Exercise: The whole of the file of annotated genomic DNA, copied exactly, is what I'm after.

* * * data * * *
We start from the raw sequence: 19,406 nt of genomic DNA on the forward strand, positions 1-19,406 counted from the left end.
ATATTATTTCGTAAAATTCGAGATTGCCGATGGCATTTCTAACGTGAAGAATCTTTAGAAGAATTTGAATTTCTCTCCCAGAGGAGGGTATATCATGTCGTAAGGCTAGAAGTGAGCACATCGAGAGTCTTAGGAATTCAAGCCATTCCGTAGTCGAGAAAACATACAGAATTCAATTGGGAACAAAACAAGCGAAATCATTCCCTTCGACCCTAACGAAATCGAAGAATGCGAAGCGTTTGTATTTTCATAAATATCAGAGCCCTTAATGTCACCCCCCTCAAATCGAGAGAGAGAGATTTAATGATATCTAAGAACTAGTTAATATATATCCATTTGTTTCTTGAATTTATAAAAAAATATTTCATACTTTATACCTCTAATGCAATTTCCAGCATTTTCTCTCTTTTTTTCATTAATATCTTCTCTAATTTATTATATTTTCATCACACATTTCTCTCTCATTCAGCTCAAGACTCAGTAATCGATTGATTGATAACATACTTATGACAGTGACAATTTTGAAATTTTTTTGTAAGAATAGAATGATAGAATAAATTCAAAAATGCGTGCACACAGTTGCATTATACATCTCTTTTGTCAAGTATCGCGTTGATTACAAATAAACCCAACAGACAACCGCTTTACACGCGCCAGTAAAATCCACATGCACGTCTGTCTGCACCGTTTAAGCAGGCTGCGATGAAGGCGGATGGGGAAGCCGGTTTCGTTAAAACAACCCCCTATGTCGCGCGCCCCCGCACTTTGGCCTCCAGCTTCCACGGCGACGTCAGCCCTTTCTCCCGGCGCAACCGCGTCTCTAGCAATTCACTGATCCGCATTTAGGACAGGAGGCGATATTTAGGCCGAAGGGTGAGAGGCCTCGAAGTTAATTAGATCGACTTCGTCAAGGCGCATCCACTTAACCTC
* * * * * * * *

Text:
We start from the raw sequence: 19,406 nt of genomic DNA on the forward strand, positions 1-19,406 counted from the left end.
ATATTATTTCGTAAAATTCGAGATTGCCGATGGCATTTCTAACGTGAAGAATCTTTAGAAGAATTTGAATTTCTCTCCCAGAGGAGGGTATATCATGTCGTAAGGCTAGAAGTGAGCACATCGAGAGTCTTAGGAATTCAAGCCATTCCGTAGTCGAGAAAACATACAGAATTCAATTGGGAACAAAACAAGCGAAATCATTCCCTTCGACCCTAACGAAATCGAAGAATGCGAAGCGTTTGTATTTTCATAAATATCAGAGCCCTTAATGTCACCCCCCTCAAATCGAGAGAGAGAGATTTAATGATATCTAAGAACTAGTTAATATATATCCATTTGTTTCTTGAATTTATAAAAAAATATTTCATACTTTATACCTCTAATGCAATTTCCAGCATTTTCTCTCTTTTTTTCATTAATATCTTCTCTAATTTATTATATTTTCATCACACATTTCTCTCTCATTCAGCTCAAGACTCAGTAATCGATTGATTGATAACATACTTATGACAGTGACAATTTTGAAATTTTTTTGTAAGAATAGAATGATAGAATAAATTCAAAAATGCGTGCACACAGTTGCATTATACATCTCTTTTGTCAAGTATCGCGTTGATTACAAATAAACCCAACAGACAACCGCTTTACACGCGCCAGTAAAATCCACATGCACGTCTGTCTGCACCGTTTAAGCAGGCTGCGATGAAGGCGGATGGGGAAGCCGGTTTCGTTAAAACAACCCCCTATGTCGCGCGCCCCCGCACTTTGGCCTCCAGCTTCCACGGCGACGTCAGCCCTTTCTCCCGGCGCAACCGCGTCTCTAGCAATTCACTGATCCGCATTTAGGACAGGAGGCGATATTTAGGCCGAAGGGTGAGAGGCCTCGAAGTTAATTAGATCGACTTCGTCAAGGCGCATCCACTTAACCTC